Review by Frank Plowright
If there’s a single volume highlighting the best of what’s to be found in Fables, this is it. It gathers the entirety of the Eisner Award winning Homelands collection, one of the very best, and the title portion of Arabian Nights (and Days). Both build slowly, but become seat of the pants thrillers where the pages can’t turn fast enough. The frustration of reading these stories on their original monthly publication schedule can only be imagined.
The opening is relatively restrained, focusing on Jack, whose latest plan is to head off to Hollywood and finance a movie of his exploits. It’s drawn by David Hahn and very much emphasises the whimsical side of writer Bill Willingham, whose obviously had dealings of his own in Hollywood. Jack may be a devious and manipulative shit, but in Hollywood he’s strictly amateur hour.
In the previous volume it was reported Boy Blue had taken some magical artefacts and disappeared, and ‘Homelands’ follows his progress since. Having learned that his long lost love Red Riding Hood may still be alive he’s crossed back to the Homelands and is working his way through the assorted worlds attempting to locate her. It’s surprising how adept he becomes at the use of the items at his disposal and his success overall. His mission has another purpose besides, and by the end of the story those who’ve not already guessed are aware of the Adversary’s identity. It’s one of the very best Fables stories, excellently illustrated by Mark Buckingham as usual.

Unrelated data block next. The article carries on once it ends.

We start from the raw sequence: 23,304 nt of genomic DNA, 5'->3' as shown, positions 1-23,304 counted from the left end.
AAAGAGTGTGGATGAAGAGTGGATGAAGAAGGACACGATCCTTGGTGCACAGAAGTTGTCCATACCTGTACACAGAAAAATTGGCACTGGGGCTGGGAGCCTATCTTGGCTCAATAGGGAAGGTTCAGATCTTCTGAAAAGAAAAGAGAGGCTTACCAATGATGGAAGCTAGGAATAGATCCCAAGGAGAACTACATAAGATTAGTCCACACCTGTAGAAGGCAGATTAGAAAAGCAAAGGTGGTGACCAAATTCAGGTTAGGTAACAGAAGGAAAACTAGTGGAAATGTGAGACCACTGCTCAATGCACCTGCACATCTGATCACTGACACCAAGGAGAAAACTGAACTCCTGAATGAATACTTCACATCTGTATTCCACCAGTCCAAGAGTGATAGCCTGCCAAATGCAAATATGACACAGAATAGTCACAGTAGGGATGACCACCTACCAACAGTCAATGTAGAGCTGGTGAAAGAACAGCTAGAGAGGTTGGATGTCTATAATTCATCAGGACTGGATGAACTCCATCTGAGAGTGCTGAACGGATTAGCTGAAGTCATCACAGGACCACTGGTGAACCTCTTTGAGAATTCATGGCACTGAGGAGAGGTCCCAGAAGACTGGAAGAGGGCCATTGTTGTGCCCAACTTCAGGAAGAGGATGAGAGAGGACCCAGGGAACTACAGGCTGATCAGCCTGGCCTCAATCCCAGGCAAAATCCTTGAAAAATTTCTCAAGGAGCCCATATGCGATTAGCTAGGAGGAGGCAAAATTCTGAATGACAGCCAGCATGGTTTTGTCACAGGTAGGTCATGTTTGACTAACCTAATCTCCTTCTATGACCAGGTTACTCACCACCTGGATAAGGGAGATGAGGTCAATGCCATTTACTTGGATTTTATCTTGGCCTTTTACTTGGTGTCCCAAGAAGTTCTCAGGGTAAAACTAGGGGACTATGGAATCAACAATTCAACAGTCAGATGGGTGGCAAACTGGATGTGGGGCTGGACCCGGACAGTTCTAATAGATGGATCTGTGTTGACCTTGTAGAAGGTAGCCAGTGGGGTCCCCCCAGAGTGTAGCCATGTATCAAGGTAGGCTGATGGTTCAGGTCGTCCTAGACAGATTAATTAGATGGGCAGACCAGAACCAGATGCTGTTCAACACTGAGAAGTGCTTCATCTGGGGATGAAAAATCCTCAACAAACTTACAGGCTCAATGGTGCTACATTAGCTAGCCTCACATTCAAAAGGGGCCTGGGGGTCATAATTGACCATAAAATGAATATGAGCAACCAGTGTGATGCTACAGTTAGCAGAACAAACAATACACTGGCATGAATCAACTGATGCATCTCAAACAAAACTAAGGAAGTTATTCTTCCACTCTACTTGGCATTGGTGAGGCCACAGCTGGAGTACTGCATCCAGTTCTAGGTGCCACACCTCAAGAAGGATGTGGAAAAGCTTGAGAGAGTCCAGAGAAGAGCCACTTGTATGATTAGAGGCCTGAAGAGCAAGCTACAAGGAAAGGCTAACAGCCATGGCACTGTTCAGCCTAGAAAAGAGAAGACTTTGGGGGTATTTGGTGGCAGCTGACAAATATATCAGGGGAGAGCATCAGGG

Of particular interest are the people seen along the way and how they entwine both here and later with the greater narrative. The most impressive introduction is the Snow Queen, illustrated with a cool allure by Buckingham, belying an evil heart. She’ll return later, as will Muddlecock, a particularly analytical administrator, who’s rewarded for discerning a pattern of events that have a consequence.
There’s an interlude detailing Mowgli’s visit to Fabletown, and he’s given a mission by Prince Charming with an incentive dangled before him. As Mowgli visits, it’s revealed how the Adversary is being supplied with information from within Fabletown.
To this point the Arabian Fables have remained unseen in the main continuity, although those only reading these deluxe editions will have encountered some in the previous volume. Sinbad leads a diplomatic mission accompanied by a particularly grouchy vizier particularly keen to take offence at any minor breach of protocol. It enables the well-conceived return of a character who appeared to have been discarded, and a step into the limelight for Frau Totenkinder, who heads the witches and warlocks of Fabletown. The Arabian Fables are accompanied by a Djinn, likened here to the equivalent of strolling into the United Nations with a nuclear bomb.
In both longer tales Willingham plays to his strengths throwing in very clever twists that, even forewarned, most readers won’t see coming. It’s brilliant stuff.